This is a story I’ve probably already told a few of my current readers but for those I haven’t told, here goes:
I was raised to be Christian, and until I reached early high school I thought the universe was under 10,000 years old. To be fair, for the majority of this time I really had no reason outside of having been told this and just accepting it. It wasn’t long after I began researching that my worldview began shifting.
DISCLAIMER: this is my subjective experience regarding my slow shift from Christianity to atheism, so the views and reasons expressed for various aspects are exclusively subjective. The main purpose of this post is to offer insight to my past for those who are curious about some of the elements that inspired my walk.
This begins with a former friend of mine who remains in my memory as the primary example of how to not be an atheist. Also how to not be a jerk overall, but that’s a little more on the nose. I’ll refer to him from this point on as Jeff, instead of using his real name.
Jeff whole-heartedly believed that subscription to religious ideology was indicative to low IQ and all-around incredulity. He would compare all religion to the claim that, somewhere between the Earth and Mars, orbited a teapot. You couldn’t see this teapot because it’s too small to track visually or by its local gravitational effects, but it is there. And if you don’t believe it’s there, you turn into a fart when you die.
Any argument he had was based completely around insults and faulty logic, and that especially bothered me when I was a Christian. Who does he think he is? There are plenty of intelligent religious people, they just also believe in a god! At the time I wasn’t familiar with formal logic or the science itself, so all I could really do at the time was ignore him.
Enter Alan, which again is not his real name but what we’ll call him for now. Alan was very well read compared to the majority of our class, and especially compared to Jeff. I forget if he was actually religious at all, I mostly remember his debating Jeff just because he knew Jeff was a too cocky for how little he actually knew. Sometimes when Alan and I would be hanging out in the school library, Jeff would happen by and engage Alan in debates regarding the existence of a god. Whenever Jeff posed pretty much any point, Alan would dissect his argument and lay out all of the flaws in Jeff’s arguments.
I was always blown away by how thoroughly Alan would eviscerate Jeff’s points, so I naturally asked him where he learned to debate like that. He then provided me with literature about formal and informal logic, and it sucked me right in. Ad hominem, post hoc ergo propter hoc, arguments from authority or ignorance, the list goes on!
I was never a really clever or motivated guy, so all of this intellectual sounding material that I could also intuitively grasp was a breath of fresh air. One thing I learned in all of this was that sounding intelligent held it’s own power and intimidation, so this was also around the time bullies started leaving me alone.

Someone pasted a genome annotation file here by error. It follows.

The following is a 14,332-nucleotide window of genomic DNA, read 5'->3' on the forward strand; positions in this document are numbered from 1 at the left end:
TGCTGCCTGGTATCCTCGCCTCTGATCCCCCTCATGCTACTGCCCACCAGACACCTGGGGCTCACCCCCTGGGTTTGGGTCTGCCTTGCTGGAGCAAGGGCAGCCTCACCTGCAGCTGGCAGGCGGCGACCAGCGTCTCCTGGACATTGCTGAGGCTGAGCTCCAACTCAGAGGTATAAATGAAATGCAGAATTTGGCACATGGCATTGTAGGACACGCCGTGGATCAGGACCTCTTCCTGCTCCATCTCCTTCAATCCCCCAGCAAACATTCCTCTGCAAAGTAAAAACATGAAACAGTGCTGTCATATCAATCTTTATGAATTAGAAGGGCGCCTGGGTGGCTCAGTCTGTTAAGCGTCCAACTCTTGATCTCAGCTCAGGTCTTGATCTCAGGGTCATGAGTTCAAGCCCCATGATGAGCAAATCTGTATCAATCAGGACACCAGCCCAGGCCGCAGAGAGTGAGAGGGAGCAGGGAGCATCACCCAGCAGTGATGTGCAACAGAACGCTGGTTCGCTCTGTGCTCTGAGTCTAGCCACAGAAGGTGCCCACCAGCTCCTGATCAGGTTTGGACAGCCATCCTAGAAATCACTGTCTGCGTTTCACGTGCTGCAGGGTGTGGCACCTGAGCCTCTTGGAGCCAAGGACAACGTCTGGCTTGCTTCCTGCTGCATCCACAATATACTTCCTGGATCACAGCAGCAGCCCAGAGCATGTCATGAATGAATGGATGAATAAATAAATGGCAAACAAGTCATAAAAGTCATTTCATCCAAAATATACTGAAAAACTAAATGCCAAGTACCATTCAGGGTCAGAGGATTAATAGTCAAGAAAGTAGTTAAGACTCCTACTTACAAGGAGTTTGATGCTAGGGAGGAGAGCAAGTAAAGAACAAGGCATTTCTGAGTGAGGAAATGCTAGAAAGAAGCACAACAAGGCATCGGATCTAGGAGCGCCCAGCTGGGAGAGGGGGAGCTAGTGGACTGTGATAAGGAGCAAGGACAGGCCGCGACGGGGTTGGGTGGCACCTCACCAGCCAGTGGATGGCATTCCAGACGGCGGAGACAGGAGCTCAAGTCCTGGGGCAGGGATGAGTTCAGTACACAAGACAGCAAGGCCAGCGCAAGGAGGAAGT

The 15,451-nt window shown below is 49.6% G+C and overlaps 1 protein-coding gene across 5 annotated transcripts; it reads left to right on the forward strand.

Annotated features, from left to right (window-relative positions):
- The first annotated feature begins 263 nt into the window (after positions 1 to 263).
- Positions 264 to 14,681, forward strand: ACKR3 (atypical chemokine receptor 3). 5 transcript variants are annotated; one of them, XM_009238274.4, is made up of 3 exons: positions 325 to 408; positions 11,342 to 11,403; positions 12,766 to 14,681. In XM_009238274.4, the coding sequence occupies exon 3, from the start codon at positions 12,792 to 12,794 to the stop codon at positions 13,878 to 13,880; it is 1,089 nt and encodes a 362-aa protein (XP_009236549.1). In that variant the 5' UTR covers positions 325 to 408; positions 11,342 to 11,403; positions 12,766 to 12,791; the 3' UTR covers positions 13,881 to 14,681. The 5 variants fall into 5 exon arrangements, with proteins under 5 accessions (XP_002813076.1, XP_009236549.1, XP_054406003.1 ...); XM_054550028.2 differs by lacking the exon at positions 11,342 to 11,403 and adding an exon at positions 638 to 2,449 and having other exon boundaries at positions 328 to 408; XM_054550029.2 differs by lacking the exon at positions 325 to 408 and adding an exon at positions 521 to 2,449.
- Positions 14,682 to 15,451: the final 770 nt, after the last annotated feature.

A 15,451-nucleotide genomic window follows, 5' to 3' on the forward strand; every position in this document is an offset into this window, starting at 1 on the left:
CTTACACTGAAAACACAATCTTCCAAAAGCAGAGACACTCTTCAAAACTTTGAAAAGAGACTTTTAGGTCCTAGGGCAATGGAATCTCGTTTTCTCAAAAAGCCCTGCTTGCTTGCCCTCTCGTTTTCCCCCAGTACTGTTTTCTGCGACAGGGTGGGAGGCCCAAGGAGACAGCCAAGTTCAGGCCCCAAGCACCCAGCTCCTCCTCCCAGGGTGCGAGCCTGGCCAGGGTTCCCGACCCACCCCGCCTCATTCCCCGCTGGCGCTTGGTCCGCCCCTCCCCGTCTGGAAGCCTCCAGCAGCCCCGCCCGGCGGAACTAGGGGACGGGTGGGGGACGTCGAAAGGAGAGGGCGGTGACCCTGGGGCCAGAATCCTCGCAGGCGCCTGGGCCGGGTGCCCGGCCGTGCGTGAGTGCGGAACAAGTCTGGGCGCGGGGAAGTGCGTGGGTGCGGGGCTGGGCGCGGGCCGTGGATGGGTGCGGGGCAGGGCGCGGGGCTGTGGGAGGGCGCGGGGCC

As well as books about formal logic, Alan provided me creationism literature from authors like Jason Lisle and John Sanford. Taking Back Astronomy, Genetic Entropy & the Mystery of the Human Genome, I now actually had arguments to support my worldview instead of just blind faith. Also, I now knew exactly why Jeff’s arguments were nonsensical.
A problem arose in my ideology, however; I noticed that logical fallacies flowed from the young Earth perspective. The main problem I would tend to notice in my studies or in watching debates was the fallacy of ‘affirming a disjunct – concluding that one disjunct must be false because tbe other disjunct is true; A or B; A, therefore not B’*. In this context, A is ‘young earth creationism’ and B is empirical data that isn’t compatible with A.
Basically, young earth creationism, in my experience, is an ideology that disposes of new evidence if it can’t be reconciled with the preconceived notions. This goes against science and reason in general, and this realisation (and a little bit of secular research) is when I stopped subscribing to young Earth creationism.
So what does this have to do with atheism? Plenty of religious populations also find modern secular science to be accurate, they simply believe a god set it all in motion. Well, this was just my shift from Christianity to agnosticism (the claim to not know if there is a creator or not). Years of research and consideration later, my calling myself an atheist is well summed up in Christopher Hitchens’ atheist proposition; “It may not be said that there is no god, it may be said that there is no reason to think that there is one.”
That is to say, I don’t see any reason to suspect that there is a supernatural realm of any sort. Sure, there universe is vast, mysterious, and there is so much we don’t yet understand. That doesn’t mean that there will never be an answer, and it definitely doesn’t follow that the explanation is a higher power. To suppose that is an argument from ignorance, and makes no real contribution towards a solution.
I am aware of the logical fallacy fallacy, which states that a flawed argument doesn’t necessarily speak to a false nature, but it absolutely doesn’t speak to a truth either.
I have philosophical reasons for my beliefs as well, but this post has gone on longer than I thought it would anyway so let’s stick with what’s here, and I’ll perhaps I’ll explore that in another post.